Footnote 12) Building envelope assemblies, including exterior walls and unvented attic assemblies (where used), shall comply with the relevant vapor retarder provisions of the 2015 International Residential Code (IRC).
Footnote 23) Envelope leakage shall be determined by an approved verifier using a RESNET-approved testing protocol.

ASTM E1677-11

Standard Specification for Air Barrier (AB) Material or System for Low-Rise Framed Building Walls. This specification covers minimum performances and specification criteria for an air barrier material or system for framed, opaque walls of low-rise buildings. The provisions are intended to allow the user to design the wall performance criteria and increase air barrier specifications for a particular climate location, function, or design.

IECC and IRC Minimum Insulation Requirements: The minimum insulation requirements for ceilings, walls, floors, and foundations in new homes, as listed in the 2009, 2012, 2015, and 2018 IECC and IRC, can be found in this table.

2009 IECC

Table 402.4.2 Air Barrier and Insulation Inspection Component Criteria, Air barrier and thermal barrier: Exterior wall insulation is installed in substantial contact and continuous alignment with the air barrier. Air permeable insulation is not used as a sealing material.

2012 IECC

Exterior insulation for framed walls is in substantial contact and continuous alignment with the air barrier. Table R402.4.1.1 Air Barrier and Insulation Installation, Air barrier and thermal barrier: A continuous air barrier is installed in the building envelope including rim joists and exposed edges of insulation. Breaks or joints in the air barrier are sealed. Air permeable insulation is not used as a sealing material.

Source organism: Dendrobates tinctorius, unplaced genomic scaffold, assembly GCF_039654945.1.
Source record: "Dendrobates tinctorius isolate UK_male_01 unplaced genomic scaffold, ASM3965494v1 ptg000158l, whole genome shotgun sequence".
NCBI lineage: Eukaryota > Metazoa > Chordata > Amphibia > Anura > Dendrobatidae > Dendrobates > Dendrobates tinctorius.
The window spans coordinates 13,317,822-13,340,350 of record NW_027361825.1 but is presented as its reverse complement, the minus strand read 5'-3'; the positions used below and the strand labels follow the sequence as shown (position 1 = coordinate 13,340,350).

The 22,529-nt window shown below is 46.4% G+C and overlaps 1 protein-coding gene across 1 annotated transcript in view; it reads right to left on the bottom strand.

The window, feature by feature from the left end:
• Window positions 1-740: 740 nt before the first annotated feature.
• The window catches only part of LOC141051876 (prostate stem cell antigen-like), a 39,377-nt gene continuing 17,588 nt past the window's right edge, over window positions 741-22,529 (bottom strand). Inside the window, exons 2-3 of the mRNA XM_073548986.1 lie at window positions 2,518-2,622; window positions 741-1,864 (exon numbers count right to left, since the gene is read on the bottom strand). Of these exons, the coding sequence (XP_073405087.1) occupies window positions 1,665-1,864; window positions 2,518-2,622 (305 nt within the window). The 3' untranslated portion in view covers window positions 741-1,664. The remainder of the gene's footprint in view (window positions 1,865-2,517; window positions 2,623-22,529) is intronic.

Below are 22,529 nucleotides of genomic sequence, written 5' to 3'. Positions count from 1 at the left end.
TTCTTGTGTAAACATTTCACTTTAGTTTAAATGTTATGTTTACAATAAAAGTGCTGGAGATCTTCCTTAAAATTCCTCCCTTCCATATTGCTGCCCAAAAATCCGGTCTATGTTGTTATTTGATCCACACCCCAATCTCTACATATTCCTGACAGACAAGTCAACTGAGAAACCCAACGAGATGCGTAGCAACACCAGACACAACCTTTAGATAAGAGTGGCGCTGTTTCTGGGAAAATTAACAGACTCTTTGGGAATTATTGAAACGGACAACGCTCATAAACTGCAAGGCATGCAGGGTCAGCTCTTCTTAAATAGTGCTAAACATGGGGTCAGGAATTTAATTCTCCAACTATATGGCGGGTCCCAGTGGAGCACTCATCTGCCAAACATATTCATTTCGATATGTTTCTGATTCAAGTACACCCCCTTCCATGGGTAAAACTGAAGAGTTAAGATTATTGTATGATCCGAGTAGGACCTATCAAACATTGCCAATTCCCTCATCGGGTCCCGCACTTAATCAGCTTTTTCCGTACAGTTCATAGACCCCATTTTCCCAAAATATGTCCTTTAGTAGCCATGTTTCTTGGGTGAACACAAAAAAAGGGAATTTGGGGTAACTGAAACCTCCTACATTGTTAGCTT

2015 IECC and 2018 IECC

Table R402.1.2 Insulation and Fenestration Requirements – meet or exceed the insulation levels listed in this table.

Table R402.4.1.1 Air Barrier and Insulation Installation. Walls: Insulation in exterior framed walls is in substantial contact and continuous alignment with the air barrier. General requirements: A continuous air barrier is installed in the building envelope; breaks and joints in the air barrier are sealed. Air-permeable insulation is not used as an air-sealing material. Section R402.4.1.2 Testing.  The building should be tested for air leakage in accordance with ASTM E 779 or ASTM E 1827 (or RESNET/ICC 380 in 2018 IECC) and should have an air leakage rate of ≤ 5 in CZ 1 and 2 or ≤ 3 in CZ 3-8.